I quite liked that they distinguished between idiomatic, normative, and canonical. I have had places enforce quirky stylistic opinions and pretend they are idiomatic for the entire language. https://google.github.io/styleguide/go/index#definitions
If I never hear the word “idiomatic” in style and software discussions again it will be too soon. It’s in the same bucket of facile rhetoric as calling something “modern” (which means: I like it!) or “legacy” (it stinks!).
While greater precision would be nice, it is not in the same bucket as “modern”, about which I agree with your take.
There is an implicit statistical claim being made with “idiomatic” meaning something like “this is how the majority of people do it in the language”. It may also mean “this is how the authors of the standard libraries do it”. Of course you can use it as purely rhetorical device to bolster your argument without any real evidence, but in theory at least claims of “idiomatic” can be backed up by, say, running wide scale code analysis on Github repositories, or examining the standard library.
It’s a perfectly legitimate and useful concept. There are maintenance, onboarding, and other benefits to following common styles.
I’m curious how this is different from https://github.com/kyleconroy/sqlc?
Hi! This is my project. The main differences are
No codegen. Like carlmjohnson said, the Go structs are the source of truth (and you can generate migrations from them). You can go entirely without codegen by defining table structs as and when you need it, but the option is also there to generate table structs from an existing database.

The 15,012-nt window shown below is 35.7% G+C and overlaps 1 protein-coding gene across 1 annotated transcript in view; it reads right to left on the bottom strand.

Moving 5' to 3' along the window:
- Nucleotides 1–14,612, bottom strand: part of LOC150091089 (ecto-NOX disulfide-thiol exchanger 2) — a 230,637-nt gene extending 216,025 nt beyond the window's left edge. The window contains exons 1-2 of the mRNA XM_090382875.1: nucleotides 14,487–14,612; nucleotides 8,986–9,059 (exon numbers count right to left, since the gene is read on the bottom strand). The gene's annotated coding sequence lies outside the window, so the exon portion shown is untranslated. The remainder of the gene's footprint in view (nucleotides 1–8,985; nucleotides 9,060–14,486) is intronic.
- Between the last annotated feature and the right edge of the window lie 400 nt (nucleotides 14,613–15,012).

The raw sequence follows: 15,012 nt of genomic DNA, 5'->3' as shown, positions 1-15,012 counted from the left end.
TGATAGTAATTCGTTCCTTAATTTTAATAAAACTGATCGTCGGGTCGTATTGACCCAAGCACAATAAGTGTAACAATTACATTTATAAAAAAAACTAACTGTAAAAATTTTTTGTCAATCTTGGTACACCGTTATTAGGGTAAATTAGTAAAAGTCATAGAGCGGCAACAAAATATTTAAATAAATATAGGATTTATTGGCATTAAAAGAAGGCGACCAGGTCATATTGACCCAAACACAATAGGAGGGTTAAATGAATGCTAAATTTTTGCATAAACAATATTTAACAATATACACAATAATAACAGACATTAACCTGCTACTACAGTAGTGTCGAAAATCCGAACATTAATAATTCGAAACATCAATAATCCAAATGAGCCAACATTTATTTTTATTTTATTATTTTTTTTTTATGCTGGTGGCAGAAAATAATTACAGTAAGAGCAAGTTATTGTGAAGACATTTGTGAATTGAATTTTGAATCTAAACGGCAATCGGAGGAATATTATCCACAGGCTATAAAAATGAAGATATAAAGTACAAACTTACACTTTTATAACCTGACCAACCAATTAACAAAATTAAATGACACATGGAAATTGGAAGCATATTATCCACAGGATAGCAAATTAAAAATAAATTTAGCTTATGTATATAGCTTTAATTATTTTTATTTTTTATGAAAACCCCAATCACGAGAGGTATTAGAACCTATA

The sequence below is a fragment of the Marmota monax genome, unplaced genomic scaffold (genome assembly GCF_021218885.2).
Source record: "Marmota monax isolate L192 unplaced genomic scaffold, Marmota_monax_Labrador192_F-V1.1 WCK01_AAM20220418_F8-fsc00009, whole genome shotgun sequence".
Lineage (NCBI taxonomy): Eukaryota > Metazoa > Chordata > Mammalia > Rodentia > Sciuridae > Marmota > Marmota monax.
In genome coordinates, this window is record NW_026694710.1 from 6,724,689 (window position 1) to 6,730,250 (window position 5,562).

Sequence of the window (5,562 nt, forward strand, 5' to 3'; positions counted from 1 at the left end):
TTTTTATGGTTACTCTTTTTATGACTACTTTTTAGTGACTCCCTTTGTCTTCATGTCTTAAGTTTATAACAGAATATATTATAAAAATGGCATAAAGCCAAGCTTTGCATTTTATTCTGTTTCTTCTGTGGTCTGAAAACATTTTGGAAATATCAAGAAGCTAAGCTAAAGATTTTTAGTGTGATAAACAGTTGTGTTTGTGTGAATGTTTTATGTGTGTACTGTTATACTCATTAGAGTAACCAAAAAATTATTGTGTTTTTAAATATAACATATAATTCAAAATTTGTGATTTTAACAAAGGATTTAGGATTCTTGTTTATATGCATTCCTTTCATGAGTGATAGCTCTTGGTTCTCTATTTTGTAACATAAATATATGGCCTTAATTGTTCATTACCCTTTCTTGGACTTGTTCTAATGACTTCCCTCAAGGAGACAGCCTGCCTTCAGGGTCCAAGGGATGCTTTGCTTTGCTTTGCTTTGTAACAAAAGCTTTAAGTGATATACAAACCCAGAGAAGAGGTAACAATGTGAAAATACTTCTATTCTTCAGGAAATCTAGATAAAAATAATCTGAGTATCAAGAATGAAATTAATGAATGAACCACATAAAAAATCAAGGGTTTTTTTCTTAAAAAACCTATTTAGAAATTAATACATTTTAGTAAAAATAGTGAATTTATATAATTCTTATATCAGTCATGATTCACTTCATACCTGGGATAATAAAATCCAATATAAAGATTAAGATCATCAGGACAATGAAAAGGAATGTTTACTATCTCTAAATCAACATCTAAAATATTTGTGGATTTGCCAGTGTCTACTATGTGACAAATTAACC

It can generate dynamic queries. sqlc can’t support dynamic queries unless you push the dynamism down into runtime using SQL CASE statements (which affect the query performance).
sqlc is no doubt faster. But sq allows you to write queries that can target four different dialects at once (SQLite, Postgres, MySQL, SQL Server)  as a result of its dynamic query generation.
Sqlc is a code generator that uses .sql files as the source of truth. This has the code as the source of truth. Sqlc also does type checking on its queries, which is cool. But I imagine there would be someway to combine these projects so that sqlc can generate smaller files and use a generic library behind it.
Just curious, but what is Zas Editor itself written in?
Rust and Swift: source
Rust for the backend and Swift for the frontend.